To address these challenges, Resodyn worked with Bosch Rexroth, which had already contributed its EcoDrive electric drive technology to the first-generation RAM 5. Seaholm said precise synchronization of RAM’s motors, where the speed and angle are constantly changing, is important because maintaining resonance, an enabling feature of the RAM technology, requires precise control of different and specific vibration frequencies and because uncontrolled resonance could do serious damage to the machine.

The first step in updating the RAM 5 was use of compact IndraDrive M digital intelligent servo drives, which integrate a modular power supply unit and drive system and offer regenerative power capabilities to divert kinetic energy from the machine’s servo motors back to the AC line. Using that approach, excess power could generate energy instead of excess heat.

The IndraDrive platform supports the multiple communications protocols required between the RAM’s black box and the interface PC. The servo drives were married to four IndraDyn MAF liquid-cooled high-speed rotary motors, which have a maximum speed of 11,000 rpm and synchronize the eccentric masses in two pairs to impart force to the RAM system.

With the drives and motor platform selected, the next step was to ensure a smooth “conversation” between the communications languages and protocols controlling RAM 5’s mixing using a Rexroth MLD programmable logic controller. The PLC was embedded directly in the drive for added simplicity and reduced fabrication time and costs.

This PLC is specifically designed for open automation and flexibility of communications design for machines that require multiple protocols. “We needed Rexroth components to be controlled and synchronized in conjunction with our own computer controls,” said Seaholm.

The Resodyn team chose Sercos III for the main bus to keep the drives synchronized for exact positioning. Control between the Resodyn “black box,” the RAM’s PC, and the master drive relies on an OPC server and RS232, sensing and responding to subtle changes in the resonant condition. Encoder emulation allows the drives to report back to the “black box.” Interestingly, machine control and I/O rely on analog signals as well as digital, with an analog link between the “black box” and the drives.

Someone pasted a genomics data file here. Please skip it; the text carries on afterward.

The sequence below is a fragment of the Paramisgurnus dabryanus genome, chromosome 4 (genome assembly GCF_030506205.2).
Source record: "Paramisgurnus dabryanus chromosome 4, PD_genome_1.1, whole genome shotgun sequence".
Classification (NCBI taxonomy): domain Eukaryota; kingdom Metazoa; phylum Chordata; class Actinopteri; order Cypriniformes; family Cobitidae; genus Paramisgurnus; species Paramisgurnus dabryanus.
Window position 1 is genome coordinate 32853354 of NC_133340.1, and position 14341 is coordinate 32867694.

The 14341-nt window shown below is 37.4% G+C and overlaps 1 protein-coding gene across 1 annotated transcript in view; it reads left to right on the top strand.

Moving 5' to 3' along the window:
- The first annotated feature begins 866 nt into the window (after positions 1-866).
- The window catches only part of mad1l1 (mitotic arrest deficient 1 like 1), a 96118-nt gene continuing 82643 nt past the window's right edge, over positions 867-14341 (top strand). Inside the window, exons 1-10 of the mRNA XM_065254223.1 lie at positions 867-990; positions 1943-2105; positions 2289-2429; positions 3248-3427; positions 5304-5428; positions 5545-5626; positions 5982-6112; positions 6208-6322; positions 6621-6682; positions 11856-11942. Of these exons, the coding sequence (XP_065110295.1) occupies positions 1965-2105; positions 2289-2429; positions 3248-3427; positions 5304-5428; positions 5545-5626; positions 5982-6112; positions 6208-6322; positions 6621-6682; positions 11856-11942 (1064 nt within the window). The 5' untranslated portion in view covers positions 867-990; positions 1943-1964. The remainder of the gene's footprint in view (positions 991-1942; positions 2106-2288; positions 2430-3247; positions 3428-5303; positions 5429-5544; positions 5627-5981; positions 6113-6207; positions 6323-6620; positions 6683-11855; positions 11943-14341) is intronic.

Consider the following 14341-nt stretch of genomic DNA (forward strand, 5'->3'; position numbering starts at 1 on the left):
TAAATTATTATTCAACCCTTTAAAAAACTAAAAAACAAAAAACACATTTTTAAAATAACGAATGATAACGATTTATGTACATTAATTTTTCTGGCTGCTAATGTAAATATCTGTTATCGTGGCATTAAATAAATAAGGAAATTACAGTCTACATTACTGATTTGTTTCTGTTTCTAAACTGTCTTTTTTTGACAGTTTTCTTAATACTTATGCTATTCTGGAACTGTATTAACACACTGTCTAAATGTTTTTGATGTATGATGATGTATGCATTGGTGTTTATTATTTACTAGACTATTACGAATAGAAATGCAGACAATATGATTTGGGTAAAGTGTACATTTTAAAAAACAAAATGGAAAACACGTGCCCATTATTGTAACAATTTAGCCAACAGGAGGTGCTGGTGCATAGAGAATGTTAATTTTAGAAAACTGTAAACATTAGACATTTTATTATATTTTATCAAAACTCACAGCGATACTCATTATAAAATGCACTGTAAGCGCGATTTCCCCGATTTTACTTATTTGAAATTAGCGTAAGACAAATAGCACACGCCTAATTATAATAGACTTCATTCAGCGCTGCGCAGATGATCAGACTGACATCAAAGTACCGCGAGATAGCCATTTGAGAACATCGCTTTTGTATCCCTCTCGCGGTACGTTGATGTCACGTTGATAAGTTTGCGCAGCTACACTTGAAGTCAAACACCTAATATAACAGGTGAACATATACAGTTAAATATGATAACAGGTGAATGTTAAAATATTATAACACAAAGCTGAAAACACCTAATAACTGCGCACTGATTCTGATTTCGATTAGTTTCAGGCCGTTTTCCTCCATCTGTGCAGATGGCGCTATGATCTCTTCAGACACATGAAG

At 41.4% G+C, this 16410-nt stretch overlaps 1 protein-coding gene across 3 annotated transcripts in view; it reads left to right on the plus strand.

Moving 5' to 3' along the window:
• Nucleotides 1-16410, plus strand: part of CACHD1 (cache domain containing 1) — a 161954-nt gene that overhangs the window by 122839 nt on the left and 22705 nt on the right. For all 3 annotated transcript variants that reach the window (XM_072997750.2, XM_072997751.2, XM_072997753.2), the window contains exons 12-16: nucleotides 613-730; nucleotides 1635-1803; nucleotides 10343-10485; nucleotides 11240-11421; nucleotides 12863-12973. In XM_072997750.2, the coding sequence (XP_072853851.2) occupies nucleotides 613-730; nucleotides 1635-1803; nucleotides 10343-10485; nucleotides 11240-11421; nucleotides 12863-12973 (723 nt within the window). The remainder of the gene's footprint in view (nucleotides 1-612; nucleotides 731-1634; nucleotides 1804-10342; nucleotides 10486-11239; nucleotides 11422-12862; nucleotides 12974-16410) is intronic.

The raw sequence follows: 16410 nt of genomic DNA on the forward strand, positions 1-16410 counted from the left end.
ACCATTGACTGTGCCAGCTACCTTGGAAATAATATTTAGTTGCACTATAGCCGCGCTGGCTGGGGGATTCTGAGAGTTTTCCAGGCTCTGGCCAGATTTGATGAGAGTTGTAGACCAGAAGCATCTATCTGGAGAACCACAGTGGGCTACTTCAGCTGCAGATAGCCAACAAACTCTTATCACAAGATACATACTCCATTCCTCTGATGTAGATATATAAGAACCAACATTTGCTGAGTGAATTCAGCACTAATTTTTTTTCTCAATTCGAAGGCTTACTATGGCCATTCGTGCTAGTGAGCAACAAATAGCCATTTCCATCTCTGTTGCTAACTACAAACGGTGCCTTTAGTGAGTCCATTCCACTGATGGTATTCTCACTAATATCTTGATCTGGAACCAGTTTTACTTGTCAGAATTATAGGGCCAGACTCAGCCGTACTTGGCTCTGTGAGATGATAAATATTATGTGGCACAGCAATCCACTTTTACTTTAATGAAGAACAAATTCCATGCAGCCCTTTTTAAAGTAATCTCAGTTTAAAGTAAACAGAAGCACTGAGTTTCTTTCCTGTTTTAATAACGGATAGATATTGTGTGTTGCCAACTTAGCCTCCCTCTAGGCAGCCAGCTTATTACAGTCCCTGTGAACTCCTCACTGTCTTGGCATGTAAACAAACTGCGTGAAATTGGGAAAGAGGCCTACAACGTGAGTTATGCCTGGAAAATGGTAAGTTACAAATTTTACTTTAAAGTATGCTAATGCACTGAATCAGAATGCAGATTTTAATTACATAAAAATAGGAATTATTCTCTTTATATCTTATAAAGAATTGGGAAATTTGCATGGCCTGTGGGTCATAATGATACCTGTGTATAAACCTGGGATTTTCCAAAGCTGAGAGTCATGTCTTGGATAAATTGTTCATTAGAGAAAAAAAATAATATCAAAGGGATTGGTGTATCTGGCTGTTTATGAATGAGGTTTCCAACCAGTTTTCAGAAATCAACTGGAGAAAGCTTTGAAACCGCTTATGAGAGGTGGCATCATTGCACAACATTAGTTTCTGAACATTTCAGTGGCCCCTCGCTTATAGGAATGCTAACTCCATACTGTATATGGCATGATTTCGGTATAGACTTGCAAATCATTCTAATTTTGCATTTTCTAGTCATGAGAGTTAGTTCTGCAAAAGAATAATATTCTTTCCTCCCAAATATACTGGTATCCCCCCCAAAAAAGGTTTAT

According to Seaholm, this not only helped keep mixing within demanding specs, but was also important for recipe-based operation, with the operator inputting complete acceleration set-point and timing instructions at the start of each job depending on the mixture. The Ethernet-based OPC server connects the operator to the embedded PLC via the PC-based HMI.

Bigger RAM 5 Advantages

Resodyn’s RAM 5 offers benefits that include more precise, even mixing at various scales (macroscopic, microscopic, and even down to molecular levels) and cleaner, more reliable operation. RAM mixing also makes it easier for manufacturers to meet strict pharmaceutical or cosmetics regulations, since there’s no impeller to keep clean and no need to open chemical containers for mixing. Seaholm notes that the RAM 5 produces huge time savings over traditional mixing and keeps mixing within demanding specifications.

Doug Luedtke is regional manager of Pacific North West for Bosch Rexroth Corp.

Hide comments


  • Allowed HTML tags: <em> <strong> <blockquote> <br> <p>

Plain text

  • No HTML tags allowed.
  • Web page addresses and e-mail addresses turn into links automatically.
  • Lines and paragraphs break automatically.